Back in the days of steam gauges and conventional VHF nav, you could jump into any aircraft and feel comfortable because everything always worked the same way. It was simple.
But in the age of satellite navigation, electronic instrumentation and multi-function displays with moving maps, each aircraft is different. Just because you can fly an Avidyne Integra-equipped Cirrus doesn’t mean you can jump into a Perspective (a.k.a. Garmin G1000) Cirrus. Or, for that matter, even an old steam-gauge Piper. Now we need proficiency not just on an instrument scan and IFR procedures, but on the installed devices as well.
As flying gets more expensive, maintaining proficiency in the aircraft becomes less attractive. The obvious alternative is a simulator. Plus, a sim can better prepare you for the unexpected because you can actually create the unexpected in the sim far more readily and safely than in an aircraft.
The solution that addresses both ideas isn’t just “a sim.” It’s a cockpit-specific sim that replicates your airplane as accurately as practical. The perfect sim would replicate three things: the aerodynamics of your aircraft; the avionics and related systems (autopilot, digital instruments, and even portable items like an iPad); and the physical locations of buttons switches and knobs. Good visuals, a comfy seat, and a blessing from the FAA would be a plus.
You might get lucky and find a simulator that sufficiently hits all these marks close to home. If so, fly it. A lot. However, the overwhelming odds are that you’d have to purchase such a simulator yourself. Perhaps you could lease it to a local flight school or club, but the more cockpit specific it is, the less it appeals to a broad audience.
Buy your own sim? No, we’re not crazy; you might well find that economically practical, given the need for proficiency and the cost of flying.
What’s a Sim Worth?
Let’s start with some economics. Say you fly a lot. For GA that’s at least 150 hours a year. Interestingly, that’s also where direct operating costs (DOC) start to become meaningful in the face of all the fixed costs.
Let’s assume you fly serious IFR and want to keep your proficiency at a high level. (If not, you can probably go on to the next article.) Your DOC—all in, including reserves, maintenance, depreciation, etc.—are not less than $150/hour and go up to a four-digit expense. We’ll stay at the low end of that spectrum and call it $200/hour for a relatively new, high-performance, piston single.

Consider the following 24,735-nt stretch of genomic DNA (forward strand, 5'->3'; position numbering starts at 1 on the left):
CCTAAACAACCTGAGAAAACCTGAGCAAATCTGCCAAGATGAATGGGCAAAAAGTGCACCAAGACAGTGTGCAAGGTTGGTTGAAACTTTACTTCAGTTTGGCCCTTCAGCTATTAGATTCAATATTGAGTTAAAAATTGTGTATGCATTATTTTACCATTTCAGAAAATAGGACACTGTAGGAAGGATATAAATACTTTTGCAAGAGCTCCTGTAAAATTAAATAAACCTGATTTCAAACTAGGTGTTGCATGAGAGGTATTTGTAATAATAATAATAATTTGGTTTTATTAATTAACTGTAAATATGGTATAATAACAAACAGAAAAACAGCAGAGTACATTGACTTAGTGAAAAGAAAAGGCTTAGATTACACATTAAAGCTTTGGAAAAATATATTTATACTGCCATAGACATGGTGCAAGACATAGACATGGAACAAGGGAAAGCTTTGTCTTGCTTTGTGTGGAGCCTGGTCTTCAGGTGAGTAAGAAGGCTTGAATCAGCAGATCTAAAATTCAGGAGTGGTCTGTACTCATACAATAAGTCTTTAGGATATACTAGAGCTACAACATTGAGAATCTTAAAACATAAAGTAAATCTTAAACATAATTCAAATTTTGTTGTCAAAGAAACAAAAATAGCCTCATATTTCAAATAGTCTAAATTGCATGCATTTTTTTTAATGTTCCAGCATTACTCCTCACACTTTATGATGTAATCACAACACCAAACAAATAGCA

If you’re truly diligent and spend three hours a month on proficiency, you’re spending $600/month or $7200/year just on practice. Call that your proficiency budget. If you can beat that number—achieve that level of proficiency for less money, or achieve better proficiency for the same cost—you come out ahead in dollars and/or safety. Now that you’ve just justified spending $7200 a year in the name of essential training, let’s go shopping.
What Matters Most?
Start with what matters most to you. Is it accurate aerodynamics, specific avionics, actual buttonology and procedures for your aircraft, or just general IFR procedures? How important is logging time? We want all of those, but we also need to be practical.
If you need realistic switches and levers in realistic locations, you’ll need a bigger budget. Much bigger. Flight Training Devices (FTDs) put actual avionics, or near-exact replicas thereof, in realistic cockpits. If one of these sims offers a G1000, that’s a real G1000 display. The “Level” simulators at the sim centers and airlines are of this type. These can cost as much as many airplanes (like $250,000 and up). In partnership with a flight school that might work, but it’s not what most of us put in our basement.
Companies like Redbird and Precision Flight Controls (PFC) and even some less expensive Frasca sims offer nearly as much functionality in sims ranging from about $35,000 to $100,000. Instruments and sometimes avionics are depicted on a computer screen, but there’s a physical mask over the screen that looks like an instrument panel and the mask has actual physical controls. This way, each of the basic flight instruments is depicted on screen, and the mask makes it look like separate instruments. Computer rendering of the instruments and avionics lowers the cost, and some systems let you change the mask to change the entire panel and aircraft that’s simulated. So now one sim can represent multiple aircraft.
Back to our “what do you want” checklist: This kind of system does well, but isn’t perfect, on simulating avionics; OK on aerodynamics and feel (some of them have rudimentary motion platforms); and poor on physical switchology. The cost could work in partnership with some other pilots, but you’re still coughing up several years of your training budget. And you need a big enough space to house the thing.
The outlook improves if you let go of a few things. Let’s assume you’ll still fly enough in your actual aircraft to practice your exact procedures there, so you don’t need a realistic cockpit. After all, as long as you remember to put the gear down, for instance, does it really matter to your proficiency if the gear switch is in a different place? (Answer: Yes, but not enough to justify much additional cost.)
Let’s also allow that the sim aerodynamics only need to be good enough for realistic power settings during climb, cruise and approach. This is a big help as simulation fidelity is usually best in the middle of the envelope.
We all want to log time in our sim. While that’s desirable if you don’t fly the airplane much and need the sim for legal currency, active GA pilots need the sim for proficiency, not legal currency. Either way, a letter of approval from the FAA shouldn’t necessarily be a high-priority.
This leaves replicating specific avionics and IFR procedures on the list. An interesting company targeting exactly this need is awkwardly called FlyThisSim (FTS).
FTS takes the virtual approach. They have physical flight controls and a power quadrant, but nearly everything else—instruments, avionics, buttons and switches—is depicted on a touchscreen monitor. Yes, even setting the altimeter is done using the touch screen.